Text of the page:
NEW YORK - Opinionated talk is big business on cable news networks when the sun goes down. But during the day, it's the complete opposite.
MSNBC is shuffling its daytime lineup early next year because its strategy of spreading personality-driven programming throughout the schedule isn't working. The new approach will emphasize a fast-paced review of the day's big stories as they break.
The prime-time audience for cable news is either substantially different from daytime's, or viewers simply want to see something different depending on the time of day.
Cable news is often considered a form of background noise during the day, on in the office or home while people are doing something else. Sometimes people briefly visit the networks for a check of the headlines, said CNN's John King.
"You're coming in for a fix," King said. "I don't think you're coming in for a fight."
At night, it's different, when fans of Bill O'Reilly, Keith Olbermann, Sean Hannity, Rachel Maddow and the like have time to lounge in their living rooms and hear the news filtered through their favorite personalities.
MSNBC's prime-time lineup of Olbermann and Maddow put the once-struggling network on the map, establishing itself as a liberal voice during President Obama's campaign. Even after the election, MSNBC's prime-time has run neck-and-neck with CNN for second place behind the dominant Fox News Channel. MSNBC will beat CNN among its target demographic of 25- to 54-year-olds in 2009 for the first year ever, according to the Nielsen Co.
Early morning tends to reward personality, too, with the lively "Fox & Friends," MSNBC's "Morning Joe" and Robin Meade on HLN. Things change when the workday starts.
MSNBC didn't recognize this earlier this year when it gave former CNBC anchor Dylan Ratigan a two-hour show at 9 a.m. and Dr. Nancy Snyderman a medically oriented hour at noon.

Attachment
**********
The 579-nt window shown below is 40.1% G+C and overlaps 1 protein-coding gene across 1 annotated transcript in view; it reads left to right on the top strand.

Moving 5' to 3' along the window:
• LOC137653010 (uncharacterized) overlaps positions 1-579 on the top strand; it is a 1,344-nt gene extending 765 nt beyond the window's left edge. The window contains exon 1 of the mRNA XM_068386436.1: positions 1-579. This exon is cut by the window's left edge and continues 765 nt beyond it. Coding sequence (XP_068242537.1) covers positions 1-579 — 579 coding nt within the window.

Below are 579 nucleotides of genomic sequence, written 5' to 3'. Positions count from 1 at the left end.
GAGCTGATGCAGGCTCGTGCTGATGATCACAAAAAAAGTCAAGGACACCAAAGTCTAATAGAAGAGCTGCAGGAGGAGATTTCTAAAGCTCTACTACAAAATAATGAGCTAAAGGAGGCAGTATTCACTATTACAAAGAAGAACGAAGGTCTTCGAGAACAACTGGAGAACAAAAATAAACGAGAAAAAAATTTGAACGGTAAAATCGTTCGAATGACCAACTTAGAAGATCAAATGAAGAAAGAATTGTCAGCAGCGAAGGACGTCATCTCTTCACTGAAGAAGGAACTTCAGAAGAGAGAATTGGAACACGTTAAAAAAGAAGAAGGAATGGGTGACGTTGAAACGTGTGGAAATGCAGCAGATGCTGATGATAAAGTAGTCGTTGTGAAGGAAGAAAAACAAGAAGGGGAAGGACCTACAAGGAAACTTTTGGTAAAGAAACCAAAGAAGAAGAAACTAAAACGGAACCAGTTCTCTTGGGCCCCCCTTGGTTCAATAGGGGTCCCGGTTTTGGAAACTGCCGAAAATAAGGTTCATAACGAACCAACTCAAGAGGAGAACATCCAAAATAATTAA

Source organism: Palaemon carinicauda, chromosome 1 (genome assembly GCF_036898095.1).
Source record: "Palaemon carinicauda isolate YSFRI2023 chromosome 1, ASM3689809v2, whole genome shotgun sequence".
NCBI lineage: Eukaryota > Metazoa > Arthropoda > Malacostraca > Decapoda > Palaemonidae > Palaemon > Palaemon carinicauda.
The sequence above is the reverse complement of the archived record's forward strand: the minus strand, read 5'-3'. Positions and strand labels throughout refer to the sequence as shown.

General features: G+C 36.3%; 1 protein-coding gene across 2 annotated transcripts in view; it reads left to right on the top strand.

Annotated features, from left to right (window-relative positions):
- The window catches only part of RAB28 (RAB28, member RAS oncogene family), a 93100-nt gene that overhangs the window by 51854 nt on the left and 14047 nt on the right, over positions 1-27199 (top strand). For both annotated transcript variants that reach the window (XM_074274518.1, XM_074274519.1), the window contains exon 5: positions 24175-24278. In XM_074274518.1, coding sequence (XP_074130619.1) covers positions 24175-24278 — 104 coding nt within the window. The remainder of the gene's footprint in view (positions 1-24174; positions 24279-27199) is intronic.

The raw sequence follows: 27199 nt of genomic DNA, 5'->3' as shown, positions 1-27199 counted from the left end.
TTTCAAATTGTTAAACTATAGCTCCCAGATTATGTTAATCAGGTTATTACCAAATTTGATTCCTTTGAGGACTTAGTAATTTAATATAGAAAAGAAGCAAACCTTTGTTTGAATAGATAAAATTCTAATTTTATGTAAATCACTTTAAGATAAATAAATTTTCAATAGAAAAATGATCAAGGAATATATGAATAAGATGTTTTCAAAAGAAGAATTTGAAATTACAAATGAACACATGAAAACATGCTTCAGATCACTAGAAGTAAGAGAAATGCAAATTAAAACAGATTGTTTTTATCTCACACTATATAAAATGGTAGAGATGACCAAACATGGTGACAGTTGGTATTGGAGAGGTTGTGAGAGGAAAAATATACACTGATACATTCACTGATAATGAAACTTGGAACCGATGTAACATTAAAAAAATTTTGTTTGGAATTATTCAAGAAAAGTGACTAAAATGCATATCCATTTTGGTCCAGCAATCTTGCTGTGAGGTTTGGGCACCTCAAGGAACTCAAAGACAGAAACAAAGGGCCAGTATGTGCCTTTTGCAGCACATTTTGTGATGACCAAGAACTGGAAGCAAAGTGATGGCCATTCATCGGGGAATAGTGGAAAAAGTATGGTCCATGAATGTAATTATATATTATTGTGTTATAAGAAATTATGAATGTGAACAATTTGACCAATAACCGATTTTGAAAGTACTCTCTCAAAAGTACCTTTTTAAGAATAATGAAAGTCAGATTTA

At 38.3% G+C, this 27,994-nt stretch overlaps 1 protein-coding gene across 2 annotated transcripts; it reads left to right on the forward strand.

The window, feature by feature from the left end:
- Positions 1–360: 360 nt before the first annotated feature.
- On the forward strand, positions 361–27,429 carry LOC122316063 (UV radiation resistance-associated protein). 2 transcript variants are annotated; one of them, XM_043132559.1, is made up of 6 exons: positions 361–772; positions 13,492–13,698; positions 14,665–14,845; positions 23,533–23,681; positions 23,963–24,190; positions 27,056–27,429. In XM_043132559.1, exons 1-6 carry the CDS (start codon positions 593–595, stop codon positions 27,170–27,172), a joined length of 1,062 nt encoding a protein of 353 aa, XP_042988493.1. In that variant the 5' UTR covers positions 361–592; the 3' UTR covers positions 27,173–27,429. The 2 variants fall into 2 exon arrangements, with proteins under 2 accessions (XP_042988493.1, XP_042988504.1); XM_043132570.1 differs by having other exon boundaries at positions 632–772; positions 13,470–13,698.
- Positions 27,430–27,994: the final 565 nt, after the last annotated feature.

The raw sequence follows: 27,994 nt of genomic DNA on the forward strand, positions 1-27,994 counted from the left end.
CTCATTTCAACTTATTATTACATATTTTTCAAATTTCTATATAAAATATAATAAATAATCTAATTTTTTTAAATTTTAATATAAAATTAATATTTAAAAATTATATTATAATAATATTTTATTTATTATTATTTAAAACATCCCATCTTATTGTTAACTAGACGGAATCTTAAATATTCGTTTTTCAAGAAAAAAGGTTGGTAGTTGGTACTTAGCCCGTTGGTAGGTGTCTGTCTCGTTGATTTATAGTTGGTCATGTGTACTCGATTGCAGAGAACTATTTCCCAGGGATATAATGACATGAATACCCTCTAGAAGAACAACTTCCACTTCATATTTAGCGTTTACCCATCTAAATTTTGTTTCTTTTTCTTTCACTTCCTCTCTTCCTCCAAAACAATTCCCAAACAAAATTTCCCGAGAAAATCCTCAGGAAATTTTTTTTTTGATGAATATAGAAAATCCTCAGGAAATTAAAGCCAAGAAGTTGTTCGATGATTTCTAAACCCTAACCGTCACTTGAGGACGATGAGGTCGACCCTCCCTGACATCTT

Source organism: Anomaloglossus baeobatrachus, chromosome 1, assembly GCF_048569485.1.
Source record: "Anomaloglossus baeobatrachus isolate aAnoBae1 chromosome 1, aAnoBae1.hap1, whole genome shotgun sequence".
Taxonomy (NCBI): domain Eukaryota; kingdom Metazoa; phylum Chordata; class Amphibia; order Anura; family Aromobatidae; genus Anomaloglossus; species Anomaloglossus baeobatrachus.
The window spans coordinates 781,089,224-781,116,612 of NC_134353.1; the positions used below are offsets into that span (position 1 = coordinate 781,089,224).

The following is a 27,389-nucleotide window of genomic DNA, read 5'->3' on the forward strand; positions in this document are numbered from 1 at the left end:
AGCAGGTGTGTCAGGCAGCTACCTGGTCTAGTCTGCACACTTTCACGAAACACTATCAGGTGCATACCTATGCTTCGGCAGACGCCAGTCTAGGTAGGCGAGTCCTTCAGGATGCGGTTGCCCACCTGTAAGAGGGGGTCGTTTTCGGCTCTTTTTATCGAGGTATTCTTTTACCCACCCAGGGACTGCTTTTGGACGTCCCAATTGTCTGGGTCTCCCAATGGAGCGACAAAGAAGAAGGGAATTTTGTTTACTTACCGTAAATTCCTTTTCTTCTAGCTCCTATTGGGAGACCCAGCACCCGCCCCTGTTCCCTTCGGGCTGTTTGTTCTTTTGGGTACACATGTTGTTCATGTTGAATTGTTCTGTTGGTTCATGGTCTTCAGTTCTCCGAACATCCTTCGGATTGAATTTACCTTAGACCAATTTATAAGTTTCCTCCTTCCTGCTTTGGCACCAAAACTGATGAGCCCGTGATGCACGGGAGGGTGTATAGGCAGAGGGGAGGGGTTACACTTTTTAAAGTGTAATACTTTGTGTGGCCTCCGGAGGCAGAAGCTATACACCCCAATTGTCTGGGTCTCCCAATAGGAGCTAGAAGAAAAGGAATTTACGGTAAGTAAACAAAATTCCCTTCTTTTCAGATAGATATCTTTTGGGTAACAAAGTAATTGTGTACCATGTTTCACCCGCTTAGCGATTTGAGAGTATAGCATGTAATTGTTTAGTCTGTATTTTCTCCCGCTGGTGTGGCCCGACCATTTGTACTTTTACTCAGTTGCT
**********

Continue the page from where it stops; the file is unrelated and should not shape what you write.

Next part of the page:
Ratigan is not shy about spouting off; he apologized last week for being rude to a Florida congresswoman during an interview about health-care reform. He proved a bad fit in the morning. MSNBC is cutting his show in half and moving it to 4 p.m. before Chris Matthews.
Snyderman's show was canceled.
As replacements, MSNBC will pair Chuck Todd and Savannah Guthrie for one hour at 9 a.m., in a newsy, nonpartisan look at the day's upcoming news. For the other daytime hours, MSNBC will have general news programming anchored by David Shuster, Tamron Hall, Contessa Brewer and Andrea Mitchell, said Phil Griffin, the network's chief executive.
"We did some experimentation to find out what the audience during the daytime wants and I think we found out they want your basic facts - give me the facts, ma'am," Griffin said. "We can still do it with our passion and a fast pace."
Prime-time is much more appointment viewing, he said.
His rivals have long acknowledged the differences. During the network's public battle with the Obama administration this fall, Fox executives made a point of casting daytime differently, saying it is when the network's news operation operates, as opposed to the editorial section with O'Reilly and Hannity at night.
HLN, formerly CNN Headline News, generally runs a continuous "wheel" of half-hour newscasts during the day and opinionated programs led by Nancy Grace at night.
The main CNN network, while it has suffered in prime time, has more than twice MSNBC's audience from 9 a.m. to 5 p.m., according to the Nielsen Co. During the midday hours, MSNBC often runs fifth in its target demo behind Fox, CNN, HLN and CNBC.
News junkies who want opinion during the daytime are more likely to seek it out in a different form. Those are the hours when radio stars such as Rush Limbaugh, Hannity, Glenn Beck and Ed Schultz air their programs. They're better-suited to busy people who can listen in their car radios, for example.
MSNBC will be committed during the day to making sure that viewers who tune in are told the big stories of the day within five or 10 minutes, Griffin said.
"All three cable networks kind of struggle during the day trying to figure out their identity," he said. "We're going to get into a more aggressive headline and information programming."